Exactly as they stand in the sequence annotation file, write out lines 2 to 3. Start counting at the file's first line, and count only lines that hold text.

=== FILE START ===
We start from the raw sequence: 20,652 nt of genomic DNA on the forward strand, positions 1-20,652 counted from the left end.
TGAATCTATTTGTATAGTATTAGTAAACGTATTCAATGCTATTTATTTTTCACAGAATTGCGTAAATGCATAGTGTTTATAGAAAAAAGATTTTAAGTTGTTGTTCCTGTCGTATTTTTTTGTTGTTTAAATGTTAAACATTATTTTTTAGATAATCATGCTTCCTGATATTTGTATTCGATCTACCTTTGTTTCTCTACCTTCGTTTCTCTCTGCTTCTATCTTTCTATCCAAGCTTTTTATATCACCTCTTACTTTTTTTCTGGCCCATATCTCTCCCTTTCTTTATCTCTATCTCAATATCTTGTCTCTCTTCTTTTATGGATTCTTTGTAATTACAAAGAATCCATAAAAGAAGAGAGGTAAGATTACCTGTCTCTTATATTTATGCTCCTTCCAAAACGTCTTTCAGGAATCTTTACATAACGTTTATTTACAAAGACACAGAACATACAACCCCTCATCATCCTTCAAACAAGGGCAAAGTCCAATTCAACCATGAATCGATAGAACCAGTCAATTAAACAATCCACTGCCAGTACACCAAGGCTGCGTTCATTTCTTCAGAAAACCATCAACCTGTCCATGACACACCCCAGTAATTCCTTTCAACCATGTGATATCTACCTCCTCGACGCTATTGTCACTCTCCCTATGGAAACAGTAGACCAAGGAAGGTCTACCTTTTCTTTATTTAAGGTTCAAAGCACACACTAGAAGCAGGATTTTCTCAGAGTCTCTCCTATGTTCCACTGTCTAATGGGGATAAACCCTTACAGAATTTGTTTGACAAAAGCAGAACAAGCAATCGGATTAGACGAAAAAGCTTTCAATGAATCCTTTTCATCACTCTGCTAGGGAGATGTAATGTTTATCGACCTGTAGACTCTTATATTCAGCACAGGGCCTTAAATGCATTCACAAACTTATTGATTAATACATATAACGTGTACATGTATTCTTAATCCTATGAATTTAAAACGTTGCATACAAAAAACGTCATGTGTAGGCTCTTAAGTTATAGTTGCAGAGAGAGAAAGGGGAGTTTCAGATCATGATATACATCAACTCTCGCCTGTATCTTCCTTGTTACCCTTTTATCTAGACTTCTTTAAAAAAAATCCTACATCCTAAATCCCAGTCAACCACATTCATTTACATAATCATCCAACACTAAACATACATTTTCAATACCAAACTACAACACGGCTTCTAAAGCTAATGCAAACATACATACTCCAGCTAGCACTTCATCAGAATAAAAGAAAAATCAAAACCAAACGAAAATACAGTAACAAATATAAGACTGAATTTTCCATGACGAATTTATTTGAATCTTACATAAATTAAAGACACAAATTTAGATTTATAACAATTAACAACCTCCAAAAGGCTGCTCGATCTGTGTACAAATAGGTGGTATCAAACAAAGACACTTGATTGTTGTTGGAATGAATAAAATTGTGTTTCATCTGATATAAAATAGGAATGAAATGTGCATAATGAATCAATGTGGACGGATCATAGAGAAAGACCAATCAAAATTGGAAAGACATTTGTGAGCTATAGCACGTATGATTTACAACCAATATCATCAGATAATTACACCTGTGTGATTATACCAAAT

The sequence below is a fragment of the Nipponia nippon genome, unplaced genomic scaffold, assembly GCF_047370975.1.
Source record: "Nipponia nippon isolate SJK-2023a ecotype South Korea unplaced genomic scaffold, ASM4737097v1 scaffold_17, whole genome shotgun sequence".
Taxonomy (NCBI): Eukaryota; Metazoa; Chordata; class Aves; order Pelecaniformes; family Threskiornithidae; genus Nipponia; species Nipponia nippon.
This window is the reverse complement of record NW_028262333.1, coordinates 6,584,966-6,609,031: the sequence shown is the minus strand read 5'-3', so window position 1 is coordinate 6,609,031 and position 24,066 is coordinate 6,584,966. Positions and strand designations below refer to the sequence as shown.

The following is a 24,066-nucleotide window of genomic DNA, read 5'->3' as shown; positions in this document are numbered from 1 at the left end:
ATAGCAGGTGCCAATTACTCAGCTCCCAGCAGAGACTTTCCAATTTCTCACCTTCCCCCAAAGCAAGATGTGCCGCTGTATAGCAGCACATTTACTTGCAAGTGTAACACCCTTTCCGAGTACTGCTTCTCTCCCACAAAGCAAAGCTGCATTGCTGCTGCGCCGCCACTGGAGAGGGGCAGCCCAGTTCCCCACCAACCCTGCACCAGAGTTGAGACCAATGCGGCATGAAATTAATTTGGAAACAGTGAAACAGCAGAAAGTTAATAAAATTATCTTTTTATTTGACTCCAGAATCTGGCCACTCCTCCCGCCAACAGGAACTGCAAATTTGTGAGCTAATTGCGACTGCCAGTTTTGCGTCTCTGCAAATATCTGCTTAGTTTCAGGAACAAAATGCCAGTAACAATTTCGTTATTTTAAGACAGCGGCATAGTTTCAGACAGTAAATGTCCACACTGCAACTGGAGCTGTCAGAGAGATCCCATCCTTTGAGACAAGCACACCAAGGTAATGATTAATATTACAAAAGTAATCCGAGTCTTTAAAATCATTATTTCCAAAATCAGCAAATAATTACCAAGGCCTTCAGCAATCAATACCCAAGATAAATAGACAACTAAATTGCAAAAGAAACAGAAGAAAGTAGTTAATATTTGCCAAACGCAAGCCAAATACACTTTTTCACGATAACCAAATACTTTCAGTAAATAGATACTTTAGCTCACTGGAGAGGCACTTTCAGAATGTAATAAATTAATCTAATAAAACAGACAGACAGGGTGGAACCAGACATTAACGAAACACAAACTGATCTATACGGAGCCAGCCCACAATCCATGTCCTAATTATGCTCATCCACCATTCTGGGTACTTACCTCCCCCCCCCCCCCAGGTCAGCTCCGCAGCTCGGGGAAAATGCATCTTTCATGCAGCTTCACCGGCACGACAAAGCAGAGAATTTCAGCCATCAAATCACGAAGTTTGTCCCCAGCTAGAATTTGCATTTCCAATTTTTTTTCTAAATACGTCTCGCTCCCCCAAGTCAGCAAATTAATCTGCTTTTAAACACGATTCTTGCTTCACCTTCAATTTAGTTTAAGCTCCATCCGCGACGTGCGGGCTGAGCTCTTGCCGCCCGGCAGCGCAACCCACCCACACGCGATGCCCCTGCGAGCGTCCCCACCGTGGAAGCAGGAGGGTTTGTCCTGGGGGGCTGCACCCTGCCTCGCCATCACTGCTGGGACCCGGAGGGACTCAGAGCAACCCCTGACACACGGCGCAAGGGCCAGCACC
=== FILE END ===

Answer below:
TGAATCTATTTGTATAGTATTAGTAAACGTATTCAATGCTATTTATTTTTCACAGAATTGCGTAAATGCATAGTGTTTATAGAAAAAAGATTTTAAGTTGTTGTTCCTGTCGTATTTTTTTGTTGTTTAAATGTTAAACATTATTTTTTAGATAATCATGCTTCCTGATATTTGTATTCGATCTACCTTTGTTTCTCTACCTTCGTTTCTCTCTGCTTCTATCTTTCTATCCAAGCTTTTTATATCACCTCTTACTTTTTTTCTGGCCCATATCTCTCCCTTTCTTTATCTCTATCTCAATATCTTGTCTCTCTTCTTTTATGGATTCTTTGTAATTACAAAGAATCCATAAAAGAAGAGAGGTAAGATTACCTGTCTCTTATATTTATGCTCCTTCCAAAACGTCTTTCAGGAATCTTTACATAACGTTTATTTACAAAGACACAGAACATACAACCCCTCATCATCCTTCAAACAAGGGCAAAGTCCAATTCAACCATGAATCGATAGAACCAGTCAATTAAACAATCCACTGCCAGTACACCAAGGCTGCGTTCATTTCTTCAGAAAACCATCAACCTGTCCATGACACACCCCAGTAATTCCTTTCAACCATGTGATATCTACCTCCTCGACGCTATTGTCACTCTCCCTATGGAAACAGTAGACCAAGGAAGGTCTACCTTTTCTTTATTTAAGGTTCAAAGCACACACTAGAAGCAGGATTTTCTCAGAGTCTCTCCTATGTTCCACTGTCTAATGGGGATAAACCCTTACAGAATTTGTTTGACAAAAGCAGAACAAGCAATCGGATTAGACGAAAAAGCTTTCAATGAATCCTTTTCATCACTCTGCTAGGGAGATGTAATGTTTATCGACCTGTAGACTCTTATATTCAGCACAGGGCCTTAAATGCATTCACAAACTTATTGATTAATACATATAACGTGTACATGTATTCTTAATCCTATGAATTTAAAACGTTGCATACAAAAAACGTCATGTGTAGGCTCTTAAGTTATAGTTGCAGAGAGAGAAAGGGGAGTTTCAGATCATGATATACATCAACTCTCGCCTGTATCTTCCTTGTTACCCTTTTATCTAGACTTCTTTAAAAAAAATCCTACATCCTAAATCCCAGTCAACCACATTCATTTACATAATCATCCAACACTAAACATACATTTTCAATACCAAACTACAACACGGCTTCTAAAGCTAATGCAAACATACATACTCCAGCTAGCACTTCATCAGAATAAAAGAAAAATCAAAACCAAACGAAAATACAGTAACAAATATAAGACTGAATTTTCCATGACGAATTTATTTGAATCTTACATAAATTAAAGACACAAATTTAGATTTATAACAATTAACAACCTCCAAAAGGCTGCTCGATCTGTGTACAAATAGGTGGTATCAAACAAAGACACTTGATTGTTGTTGGAATGAATAAAATTGTGTTTCATCTGATATAAAATAGGAATGAAATGTGCATAATGAATCAATGTGGACGGATCATAGAGAAAGACCAATCAAAATTGGAAAGACATTTGTGAGCTATAGCACGTATGATTTACAACCAATATCATCAGATAATTACACCTGTGTGATTATACCAAAT

The sequence below is a fragment of the Nipponia nippon genome, unplaced genomic scaffold, assembly GCF_047370975.1.